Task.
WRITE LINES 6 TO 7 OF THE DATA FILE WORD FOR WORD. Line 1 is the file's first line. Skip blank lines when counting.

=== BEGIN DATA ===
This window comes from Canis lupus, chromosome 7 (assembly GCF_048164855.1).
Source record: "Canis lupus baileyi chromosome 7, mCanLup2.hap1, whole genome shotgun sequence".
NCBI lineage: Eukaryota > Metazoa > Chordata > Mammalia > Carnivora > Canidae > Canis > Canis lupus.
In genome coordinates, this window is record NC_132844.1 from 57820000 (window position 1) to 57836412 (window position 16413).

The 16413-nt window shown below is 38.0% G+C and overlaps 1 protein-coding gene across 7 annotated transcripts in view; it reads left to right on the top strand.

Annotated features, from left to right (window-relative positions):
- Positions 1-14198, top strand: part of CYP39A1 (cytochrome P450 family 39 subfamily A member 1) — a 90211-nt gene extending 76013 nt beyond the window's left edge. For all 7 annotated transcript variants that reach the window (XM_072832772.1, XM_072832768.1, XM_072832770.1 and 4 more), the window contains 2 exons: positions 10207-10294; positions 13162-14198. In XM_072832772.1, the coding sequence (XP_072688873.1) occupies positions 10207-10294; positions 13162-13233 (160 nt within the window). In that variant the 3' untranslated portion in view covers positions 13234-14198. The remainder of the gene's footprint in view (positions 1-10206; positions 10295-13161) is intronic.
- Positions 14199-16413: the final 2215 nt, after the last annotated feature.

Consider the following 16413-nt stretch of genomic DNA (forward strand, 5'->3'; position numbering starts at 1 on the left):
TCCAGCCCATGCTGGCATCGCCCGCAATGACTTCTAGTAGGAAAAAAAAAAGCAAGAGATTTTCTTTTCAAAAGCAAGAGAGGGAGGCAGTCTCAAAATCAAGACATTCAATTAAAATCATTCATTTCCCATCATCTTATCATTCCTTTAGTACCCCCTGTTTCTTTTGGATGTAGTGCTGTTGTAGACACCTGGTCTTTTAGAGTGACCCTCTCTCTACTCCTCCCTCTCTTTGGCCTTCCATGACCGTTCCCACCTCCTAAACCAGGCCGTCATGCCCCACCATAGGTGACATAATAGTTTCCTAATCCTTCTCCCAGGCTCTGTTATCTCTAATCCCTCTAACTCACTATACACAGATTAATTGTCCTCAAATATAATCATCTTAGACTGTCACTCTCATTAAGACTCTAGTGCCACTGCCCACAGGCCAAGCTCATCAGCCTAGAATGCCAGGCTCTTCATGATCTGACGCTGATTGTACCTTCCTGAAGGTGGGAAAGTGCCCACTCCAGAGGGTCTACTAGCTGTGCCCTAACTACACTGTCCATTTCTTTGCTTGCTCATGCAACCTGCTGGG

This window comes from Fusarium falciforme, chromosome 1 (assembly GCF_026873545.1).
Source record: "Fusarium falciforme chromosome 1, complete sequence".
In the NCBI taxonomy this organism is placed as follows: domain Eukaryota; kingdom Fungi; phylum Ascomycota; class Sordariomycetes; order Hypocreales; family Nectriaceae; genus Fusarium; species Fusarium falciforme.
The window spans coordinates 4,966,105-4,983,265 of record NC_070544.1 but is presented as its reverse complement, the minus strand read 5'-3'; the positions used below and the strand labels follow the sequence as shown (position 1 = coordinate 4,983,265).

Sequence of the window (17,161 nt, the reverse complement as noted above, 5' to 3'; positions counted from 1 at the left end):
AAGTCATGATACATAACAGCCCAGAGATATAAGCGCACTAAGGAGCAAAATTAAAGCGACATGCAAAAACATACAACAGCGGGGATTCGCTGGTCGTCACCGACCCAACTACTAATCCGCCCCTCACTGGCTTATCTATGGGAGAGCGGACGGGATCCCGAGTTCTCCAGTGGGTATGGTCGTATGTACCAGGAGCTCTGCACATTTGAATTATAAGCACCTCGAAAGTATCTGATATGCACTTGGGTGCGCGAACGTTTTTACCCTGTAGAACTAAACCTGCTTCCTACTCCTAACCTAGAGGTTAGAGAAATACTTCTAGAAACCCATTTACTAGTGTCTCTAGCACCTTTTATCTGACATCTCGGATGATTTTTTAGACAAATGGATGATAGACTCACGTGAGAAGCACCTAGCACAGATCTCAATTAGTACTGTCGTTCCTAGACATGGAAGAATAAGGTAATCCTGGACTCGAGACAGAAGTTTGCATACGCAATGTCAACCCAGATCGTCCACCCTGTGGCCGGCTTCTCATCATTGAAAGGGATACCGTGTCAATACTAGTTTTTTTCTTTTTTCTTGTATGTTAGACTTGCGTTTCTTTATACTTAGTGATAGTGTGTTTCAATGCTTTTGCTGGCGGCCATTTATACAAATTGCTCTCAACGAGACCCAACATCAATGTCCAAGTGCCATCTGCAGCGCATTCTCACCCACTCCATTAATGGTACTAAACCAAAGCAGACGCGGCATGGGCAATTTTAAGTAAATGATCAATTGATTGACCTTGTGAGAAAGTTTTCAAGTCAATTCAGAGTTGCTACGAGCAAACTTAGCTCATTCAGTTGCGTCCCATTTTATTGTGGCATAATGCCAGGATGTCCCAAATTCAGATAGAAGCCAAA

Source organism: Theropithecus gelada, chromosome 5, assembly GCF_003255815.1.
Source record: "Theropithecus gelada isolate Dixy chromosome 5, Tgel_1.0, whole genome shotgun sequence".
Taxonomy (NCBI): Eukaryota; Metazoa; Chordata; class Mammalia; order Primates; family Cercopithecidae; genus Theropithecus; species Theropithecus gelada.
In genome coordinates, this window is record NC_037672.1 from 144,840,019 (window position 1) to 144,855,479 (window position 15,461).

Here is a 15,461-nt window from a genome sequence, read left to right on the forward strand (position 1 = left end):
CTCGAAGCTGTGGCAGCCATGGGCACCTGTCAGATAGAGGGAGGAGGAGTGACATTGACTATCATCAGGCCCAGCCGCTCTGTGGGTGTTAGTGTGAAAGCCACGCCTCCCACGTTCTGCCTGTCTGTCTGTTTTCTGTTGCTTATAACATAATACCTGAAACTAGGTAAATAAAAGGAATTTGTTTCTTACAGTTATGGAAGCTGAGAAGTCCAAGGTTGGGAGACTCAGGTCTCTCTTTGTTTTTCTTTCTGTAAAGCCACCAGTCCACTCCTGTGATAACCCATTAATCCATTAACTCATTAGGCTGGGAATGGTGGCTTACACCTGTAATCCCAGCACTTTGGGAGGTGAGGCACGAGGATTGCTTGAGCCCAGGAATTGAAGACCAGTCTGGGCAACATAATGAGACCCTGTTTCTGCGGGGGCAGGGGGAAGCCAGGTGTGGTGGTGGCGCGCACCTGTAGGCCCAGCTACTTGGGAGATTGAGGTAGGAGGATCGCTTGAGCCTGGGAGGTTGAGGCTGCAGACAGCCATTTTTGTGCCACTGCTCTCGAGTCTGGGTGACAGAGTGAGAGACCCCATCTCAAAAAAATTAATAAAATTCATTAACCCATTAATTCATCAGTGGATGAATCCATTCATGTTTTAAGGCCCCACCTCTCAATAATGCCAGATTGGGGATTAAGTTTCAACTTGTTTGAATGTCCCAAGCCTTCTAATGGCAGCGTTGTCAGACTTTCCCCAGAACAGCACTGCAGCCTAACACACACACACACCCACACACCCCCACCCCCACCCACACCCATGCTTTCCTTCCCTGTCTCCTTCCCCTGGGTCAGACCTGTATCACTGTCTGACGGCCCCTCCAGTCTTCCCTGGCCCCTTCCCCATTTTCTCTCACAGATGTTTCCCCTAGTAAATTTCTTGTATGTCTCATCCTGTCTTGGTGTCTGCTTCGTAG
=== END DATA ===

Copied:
Annotated features, from left to right (window-relative positions):
- Positions 1-14198, top strand: part of CYP39A1 (cytochrome P450 family 39 subfamily A member 1) — a 90211-nt gene extending 76013 nt beyond the window's left edge. For all 7 annotated transcript variants that reach the window (XM_072832772.1, XM_072832768.1, XM_072832770.1 and 4 more), the window contains 2 exons: positions 10207-10294; positions 13162-14198. In XM_072832772.1, the coding sequence (XP_072688873.1) occupies positions 10207-10294; positions 13162-13233 (160 nt within the window). In that variant the 3' untranslated portion in view covers positions 13234-14198. The remainder of the gene's footprint in view (positions 1-10206; positions 10295-13161) is intronic.